Posted by / Wednesday 17 January 2018 / No comments

Careers in a rapidly developing technological environment

Careers and professions have evolved over the years. Some have changed completely while others have simply added different dimensions. For instance, a large part of what used to be marketing has become Strategic Management. A lot of what we used to call Human Resource Management could find descriptions such as Knowledge Management and so on and so forth.  However, in this piece we want to focus on careers and professions that have emerged relatively recently as a result of rapid developments in technology. 

Here are some of the careers and the secondary school subjects that could get to easily follow them.

Computer System Analyst
People working as computer system analysts work to understand how computers and their system can serve a firm in a specific area. They are responsible for deciding which hardware or software would be appropriate for the organization and working to manage their installation, supervise and report the outcome of these installations to top management. Senior High School Elective Mathematics and Physics, plus either Chemistry or any other related subject would be important. However, candidates who could not go to university should not feel all is lost. Globally Professional Courses such C+, A+, N+ or some combination of these should lead you into this profession.

Database Administrator (DBA)
These professionals are responsible for organizing, storing mining and managing organization’s information. DBAs would typically work to develop specified database for the firm’s use as well as securing information deemed by the firm as sensitive. DBA is among the fastest growing professions in the world especially for Africa, these professionals would be in very high demand in the foreseeable future.  As with many technology-related professions, Senior High School Mathematics is vital, Physics with any science related electives should be sufficient to gain admission to a degree in this programme.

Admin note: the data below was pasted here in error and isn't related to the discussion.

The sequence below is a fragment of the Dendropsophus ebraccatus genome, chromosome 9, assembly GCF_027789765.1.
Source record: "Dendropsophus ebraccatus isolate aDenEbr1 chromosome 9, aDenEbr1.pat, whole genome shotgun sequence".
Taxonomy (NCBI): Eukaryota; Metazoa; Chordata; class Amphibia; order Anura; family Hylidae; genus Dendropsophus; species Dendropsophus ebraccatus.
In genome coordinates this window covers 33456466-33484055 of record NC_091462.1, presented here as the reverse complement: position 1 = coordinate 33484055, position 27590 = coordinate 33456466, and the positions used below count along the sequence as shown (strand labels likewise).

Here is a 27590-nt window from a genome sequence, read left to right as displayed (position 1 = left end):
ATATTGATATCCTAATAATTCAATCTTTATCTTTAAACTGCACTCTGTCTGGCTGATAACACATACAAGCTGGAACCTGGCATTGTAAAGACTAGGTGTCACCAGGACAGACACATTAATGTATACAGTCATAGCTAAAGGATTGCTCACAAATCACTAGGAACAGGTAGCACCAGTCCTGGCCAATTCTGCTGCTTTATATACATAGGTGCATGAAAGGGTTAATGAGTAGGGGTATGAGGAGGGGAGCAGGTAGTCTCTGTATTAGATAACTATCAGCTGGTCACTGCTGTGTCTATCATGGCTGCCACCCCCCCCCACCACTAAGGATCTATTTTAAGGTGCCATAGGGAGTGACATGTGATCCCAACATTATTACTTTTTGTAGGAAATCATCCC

Software Developer
Software Developers develop the computer software which makes the hardware work. It is believed that the growth in the smart phone technology sub-sector should create a lot of job opportunities for software engineers. The subject area requires Elective Mathematics and Physics must be among your electives.

IT Manager
If you have a problem with your computer in your company, it is the IT manager who should be seen , in other words, in case of any technical hitches, talk to an IT Manager. IT managers are responsible for making sure that the front-line technician get both hardware and software problems quickly resolved. This makes the IT Manager’s work a rather high pressured profession. It often requires a degree in IT Science or a shade of that nature. Your mathematics skill is needed here. Candidates should opt for a SHS maths and sciences. Apart from an academic degree at university other often Microsoft certified professional pathways with easier entry requirement are available for candidates to explore.

Computer Systems Administrator
The job of a computer systems administrator requires him to facilitate the smooth working of the internet system in the company. The computer System Administrator ensures that data is shared to all computer stations networked to the company’s main server. Both degree and professional pathways are available. Like previous careers in IT, computational skills are needed here. Candidates wishing to pursue this profession should not play with their maths subjects both the core and the electives.

In Sum, it is refreshing to note that contrary to the general belief that improvements in technology kills employment, some studies have actually noted that technology rather creates some jobs, generates the need for specialized work fields and modifies other jobs. 

The key to taking advantage of these career goals could simply lie in retraining. This is because, the contest between man and machine has a deep root in history. For instance, in the 1800s, the introduction of the weaving machine into the textile industry saw some agitation about whether these machines were taking jobs from production hands or whether they were just easing out the workloads. Around 2007, retail workers expressed the same worry about the introduction of automatic checkouts. Sooner than later, taxi drivers could have their turn with self-driving cars. 

So clearly, candidates must be abreast with some of these changes as there may be more career opportunities than every job killed.

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